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Carbon nanotubes mediate fusion of lipid vesicles

January 2017. The fusion of lipid membranes is opposed by high energetic barriers. In living organisms, complex protein machineries carry out this biologically essential process. Frankfurt scientists showed that membrane-spanning carbon nanotubes (CNTs) can trigger spontaneous fusion of small lipid vesicles. In coarse-grained molecular dynamics simulations, they found that a CNT bridging between two vesicles locally perturbs their lipid structure. Their outer leaflets merge as the CNT pulls lipids out of the membranes, creating an hourglass-shaped fusion intermediate with still intact inner leaflets. As the CNT moves away from the symmetry axis connecting the vesicle centers, the inner leaflets merge, forming a pore that completes fusion. The distinct mechanism of CNT-mediated membrane fusion may be transferable, providing guidance in the development of fusion agents, e.g. for the targeted delivery of drugs or nucleic acids. More ...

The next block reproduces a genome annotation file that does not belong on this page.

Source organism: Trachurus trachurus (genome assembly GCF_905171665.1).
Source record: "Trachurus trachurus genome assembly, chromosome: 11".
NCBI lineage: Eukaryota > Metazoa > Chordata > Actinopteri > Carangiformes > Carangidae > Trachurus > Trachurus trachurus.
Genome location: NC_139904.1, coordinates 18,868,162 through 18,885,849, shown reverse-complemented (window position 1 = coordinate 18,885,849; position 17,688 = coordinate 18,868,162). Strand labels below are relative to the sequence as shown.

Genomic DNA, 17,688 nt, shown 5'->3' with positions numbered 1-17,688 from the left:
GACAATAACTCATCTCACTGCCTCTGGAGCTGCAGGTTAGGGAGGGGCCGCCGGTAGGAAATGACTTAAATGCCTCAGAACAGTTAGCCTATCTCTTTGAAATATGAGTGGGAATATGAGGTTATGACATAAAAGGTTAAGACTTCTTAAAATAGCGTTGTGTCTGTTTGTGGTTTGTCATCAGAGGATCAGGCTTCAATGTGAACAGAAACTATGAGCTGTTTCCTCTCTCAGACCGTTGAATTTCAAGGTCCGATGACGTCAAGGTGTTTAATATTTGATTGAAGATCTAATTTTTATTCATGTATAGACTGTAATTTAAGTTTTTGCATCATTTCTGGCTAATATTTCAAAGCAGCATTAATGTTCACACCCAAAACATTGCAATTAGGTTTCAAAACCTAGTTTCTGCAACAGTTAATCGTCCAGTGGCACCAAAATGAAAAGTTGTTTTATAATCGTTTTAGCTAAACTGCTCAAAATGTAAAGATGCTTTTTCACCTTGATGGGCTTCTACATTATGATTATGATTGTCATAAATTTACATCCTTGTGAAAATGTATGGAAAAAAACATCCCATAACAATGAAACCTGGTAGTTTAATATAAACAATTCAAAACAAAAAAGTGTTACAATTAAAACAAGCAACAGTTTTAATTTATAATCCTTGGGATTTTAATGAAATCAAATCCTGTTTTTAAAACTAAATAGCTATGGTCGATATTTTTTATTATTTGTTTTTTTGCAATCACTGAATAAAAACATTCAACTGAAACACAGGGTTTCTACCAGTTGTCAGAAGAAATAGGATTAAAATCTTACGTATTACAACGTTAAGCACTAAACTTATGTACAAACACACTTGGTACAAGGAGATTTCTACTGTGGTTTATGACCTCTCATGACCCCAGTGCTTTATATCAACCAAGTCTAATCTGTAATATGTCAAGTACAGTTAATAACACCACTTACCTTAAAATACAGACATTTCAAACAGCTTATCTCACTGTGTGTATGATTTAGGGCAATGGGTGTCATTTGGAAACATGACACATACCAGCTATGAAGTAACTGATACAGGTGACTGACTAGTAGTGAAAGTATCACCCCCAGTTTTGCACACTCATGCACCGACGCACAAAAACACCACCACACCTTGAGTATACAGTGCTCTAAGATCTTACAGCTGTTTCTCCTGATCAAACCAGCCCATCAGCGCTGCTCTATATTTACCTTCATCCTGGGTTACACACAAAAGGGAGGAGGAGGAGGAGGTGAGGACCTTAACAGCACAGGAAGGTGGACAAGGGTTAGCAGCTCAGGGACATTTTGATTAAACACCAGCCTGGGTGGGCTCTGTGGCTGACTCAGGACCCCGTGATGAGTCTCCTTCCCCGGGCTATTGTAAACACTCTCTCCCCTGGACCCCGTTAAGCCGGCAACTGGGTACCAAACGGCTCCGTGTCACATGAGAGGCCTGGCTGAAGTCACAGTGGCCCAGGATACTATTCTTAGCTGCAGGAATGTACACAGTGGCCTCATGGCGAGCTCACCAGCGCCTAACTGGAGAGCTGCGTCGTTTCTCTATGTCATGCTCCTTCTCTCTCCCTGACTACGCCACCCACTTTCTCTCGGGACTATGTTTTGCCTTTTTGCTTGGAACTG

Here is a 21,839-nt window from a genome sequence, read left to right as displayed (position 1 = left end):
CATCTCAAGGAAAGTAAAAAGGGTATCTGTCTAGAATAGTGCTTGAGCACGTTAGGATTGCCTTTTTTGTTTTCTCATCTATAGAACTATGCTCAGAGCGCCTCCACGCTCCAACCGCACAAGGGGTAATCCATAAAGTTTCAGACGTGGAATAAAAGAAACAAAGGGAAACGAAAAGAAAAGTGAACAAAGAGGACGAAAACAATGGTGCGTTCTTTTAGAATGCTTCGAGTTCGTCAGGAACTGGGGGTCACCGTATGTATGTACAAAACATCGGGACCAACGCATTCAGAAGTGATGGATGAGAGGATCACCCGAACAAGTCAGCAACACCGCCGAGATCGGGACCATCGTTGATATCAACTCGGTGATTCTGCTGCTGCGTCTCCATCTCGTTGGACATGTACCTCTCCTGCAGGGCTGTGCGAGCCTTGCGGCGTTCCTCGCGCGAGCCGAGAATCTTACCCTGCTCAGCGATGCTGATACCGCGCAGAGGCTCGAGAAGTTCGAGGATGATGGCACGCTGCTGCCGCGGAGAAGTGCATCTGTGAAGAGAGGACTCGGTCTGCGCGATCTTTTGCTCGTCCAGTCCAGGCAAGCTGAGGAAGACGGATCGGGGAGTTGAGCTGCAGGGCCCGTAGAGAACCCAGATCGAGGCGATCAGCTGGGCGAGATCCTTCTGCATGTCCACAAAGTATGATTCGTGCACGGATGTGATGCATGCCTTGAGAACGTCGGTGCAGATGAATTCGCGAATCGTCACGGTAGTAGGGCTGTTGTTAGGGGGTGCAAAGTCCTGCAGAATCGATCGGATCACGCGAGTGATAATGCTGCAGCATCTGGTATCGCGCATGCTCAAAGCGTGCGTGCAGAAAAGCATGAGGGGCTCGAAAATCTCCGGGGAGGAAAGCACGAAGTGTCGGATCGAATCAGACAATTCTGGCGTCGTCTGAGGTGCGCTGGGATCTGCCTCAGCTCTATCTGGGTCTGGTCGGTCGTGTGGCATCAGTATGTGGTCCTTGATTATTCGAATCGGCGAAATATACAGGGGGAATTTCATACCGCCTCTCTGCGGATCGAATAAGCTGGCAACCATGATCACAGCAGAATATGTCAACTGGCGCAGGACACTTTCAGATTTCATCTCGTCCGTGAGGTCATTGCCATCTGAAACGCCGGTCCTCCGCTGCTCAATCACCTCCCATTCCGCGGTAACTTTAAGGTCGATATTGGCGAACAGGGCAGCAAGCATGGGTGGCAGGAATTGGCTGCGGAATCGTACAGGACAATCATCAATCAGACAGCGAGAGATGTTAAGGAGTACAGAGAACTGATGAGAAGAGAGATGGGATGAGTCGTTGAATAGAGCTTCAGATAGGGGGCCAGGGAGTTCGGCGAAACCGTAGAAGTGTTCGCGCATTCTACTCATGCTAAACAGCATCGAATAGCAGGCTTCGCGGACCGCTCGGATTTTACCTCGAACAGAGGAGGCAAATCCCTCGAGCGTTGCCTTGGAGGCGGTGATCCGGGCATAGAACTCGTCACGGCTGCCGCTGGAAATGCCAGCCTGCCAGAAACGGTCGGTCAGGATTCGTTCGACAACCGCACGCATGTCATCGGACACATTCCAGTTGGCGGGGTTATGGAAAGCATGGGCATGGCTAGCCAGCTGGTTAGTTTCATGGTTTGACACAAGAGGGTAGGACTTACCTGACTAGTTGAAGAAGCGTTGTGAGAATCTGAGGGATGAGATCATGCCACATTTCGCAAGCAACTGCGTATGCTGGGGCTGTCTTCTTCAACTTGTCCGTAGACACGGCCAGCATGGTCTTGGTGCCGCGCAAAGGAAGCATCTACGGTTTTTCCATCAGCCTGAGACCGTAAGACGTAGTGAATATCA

Contact:
Gerhard Hummer, Max Planck Institute of Biophysics, Frankfurt am Main, Germany, gerhard.hummer@biophys.mpg.de

 

Reference:
Bhaskara RM, Linker SM, Vögele M, Köfinger J, Hummer G (2017) Carbon nanotubes mediate fusion of lipid vesicles. ACS Nano, published online 19 January 2017. http://dx.doi.org/10.1021/acsnano.6b05434